Apprentices:Written question - 217685

(Sheffield Central)

Named Day

'Named day' questions only occur in the House of Commons. The MP tabling the question specifies the date on which they should receive an answer. MPs may not table more than five named day questions on a single day.

Asked on: 08 December 2014
Department for Business, Innovation and Skills
To ask the Secretary of State for Business, Innovation and Skills, what plans he has to improve apprentice National Minimum Wage enforcement.
Answered by: Jo Swinson
Answered on: 11 December 2014

The Government is committed to the National Minimum Wage and is absolutely clear that everyone who is entitled to it should receive it. Any worker who thinks they have been underpaid should call the Pay and Work Rights Helpline on 0800 917 2368. HMRC investigates every complaint made to the helpline and calls from apprentices are prioritised for consideration.

The Government is aware that non-compliance involving apprentices is an issue and we are taking action. We are:

· Ensuring that all training providers [in England] deliver on existing obligations to inform employers and apprentices of their NMW requirements.

· Improving guidance and information more generally, to ensure we have clear and comprehensive information on the minimum wage rules. In England the National Apprenticeship Service includes information on the NMW in its information pack for employers taking on an apprentice.

· Encouraging workers to call the Pay and Work Rights Helpline if they think they are not getting what they are legally entitled to through our communication campaign which began in Sept 2014.

· Writing to level 2 & 3 apprentices in England informing them of their NMW entitlement.

We have also asked the Low Pay Commission (LPC) to consider whether we can simplify the apprentice rate structure so that it is as clear and simple as possible, in order to support those employers who take on apprentices. The LPC will report back with their recommendations in February 2015.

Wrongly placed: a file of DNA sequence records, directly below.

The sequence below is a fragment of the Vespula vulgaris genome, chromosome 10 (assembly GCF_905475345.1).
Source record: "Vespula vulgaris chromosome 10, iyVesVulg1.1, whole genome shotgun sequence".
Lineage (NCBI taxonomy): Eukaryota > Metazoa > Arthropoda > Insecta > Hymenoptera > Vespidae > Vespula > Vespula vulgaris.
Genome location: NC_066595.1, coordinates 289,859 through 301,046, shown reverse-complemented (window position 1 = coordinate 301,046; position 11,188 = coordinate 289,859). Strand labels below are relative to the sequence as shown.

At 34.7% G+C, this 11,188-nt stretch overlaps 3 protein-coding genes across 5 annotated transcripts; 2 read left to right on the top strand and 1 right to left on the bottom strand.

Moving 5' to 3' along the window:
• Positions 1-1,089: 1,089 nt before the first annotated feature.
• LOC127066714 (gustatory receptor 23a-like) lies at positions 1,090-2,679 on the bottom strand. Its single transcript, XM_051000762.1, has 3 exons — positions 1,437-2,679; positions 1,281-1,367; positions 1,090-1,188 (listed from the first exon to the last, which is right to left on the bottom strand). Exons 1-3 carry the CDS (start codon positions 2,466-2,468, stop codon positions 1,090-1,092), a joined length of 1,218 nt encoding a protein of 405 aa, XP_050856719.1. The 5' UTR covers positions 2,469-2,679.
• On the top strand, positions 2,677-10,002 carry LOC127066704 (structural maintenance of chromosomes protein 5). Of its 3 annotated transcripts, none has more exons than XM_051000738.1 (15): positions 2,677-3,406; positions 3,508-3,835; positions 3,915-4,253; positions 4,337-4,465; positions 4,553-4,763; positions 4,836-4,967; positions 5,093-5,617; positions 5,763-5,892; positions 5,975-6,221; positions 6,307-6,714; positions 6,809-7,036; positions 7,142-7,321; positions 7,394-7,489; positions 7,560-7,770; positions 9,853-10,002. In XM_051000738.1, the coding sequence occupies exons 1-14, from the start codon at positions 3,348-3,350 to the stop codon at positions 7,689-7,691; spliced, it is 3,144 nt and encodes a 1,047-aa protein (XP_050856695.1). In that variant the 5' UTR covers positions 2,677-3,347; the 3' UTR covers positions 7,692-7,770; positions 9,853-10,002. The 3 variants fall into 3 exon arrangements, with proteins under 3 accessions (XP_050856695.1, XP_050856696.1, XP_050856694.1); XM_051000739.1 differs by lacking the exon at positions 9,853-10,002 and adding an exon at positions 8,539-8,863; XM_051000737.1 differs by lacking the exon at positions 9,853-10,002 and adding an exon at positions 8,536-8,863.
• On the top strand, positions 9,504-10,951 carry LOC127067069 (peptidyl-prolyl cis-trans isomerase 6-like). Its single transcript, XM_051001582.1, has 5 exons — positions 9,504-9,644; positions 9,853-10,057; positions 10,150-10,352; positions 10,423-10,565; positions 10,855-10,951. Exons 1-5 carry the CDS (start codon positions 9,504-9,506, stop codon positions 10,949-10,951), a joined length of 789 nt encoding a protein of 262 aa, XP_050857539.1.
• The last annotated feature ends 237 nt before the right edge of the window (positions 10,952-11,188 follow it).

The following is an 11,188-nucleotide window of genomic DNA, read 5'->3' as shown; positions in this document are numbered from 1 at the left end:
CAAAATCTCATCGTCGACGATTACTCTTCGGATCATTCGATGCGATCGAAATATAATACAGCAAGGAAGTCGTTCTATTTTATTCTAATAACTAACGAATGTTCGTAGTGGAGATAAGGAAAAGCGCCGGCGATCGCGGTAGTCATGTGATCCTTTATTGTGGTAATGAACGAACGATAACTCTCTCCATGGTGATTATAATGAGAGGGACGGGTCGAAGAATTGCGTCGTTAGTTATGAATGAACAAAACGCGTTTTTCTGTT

We are continuing to take a tough approach towards all employers that do not comply with the National Minimum Wage (NMW) law, including through making their non-compliance public. 55 employers, including some who underpaid apprentices, have been named so far and between them they owed workers a total of over £139,000 in arrears.

The Government has also increased the financial penalty percentage that employers pay for breaking minimum wage law from 50 per cent to 100 per cent of the unpaid arrears owed to workers and the maximum penalty from £5,000 to £20,000. This came into effect on 7 March 2014. We are introducing primary legislation so that the penalty can be calculated on a per worker basis which will substantially increase the penalty for some employers.

There have been no prosecutions since 2010 involving apprentices. Prosecution is reserved for the most serious cases. The Government usually pursues other means, which are more effective, to achieve the key goals of getting workers paid their arrears of wages and deter employers from being non-compliant. For example, the Government policy on the naming scheme and the increase in the NMW civil penalty will have considerable reputational and financial consequences for employers who are non-compliant with the NMW. However, HMRC will refer suitable cases to prosecutors.

Grouped Questions: 217744 | 217684

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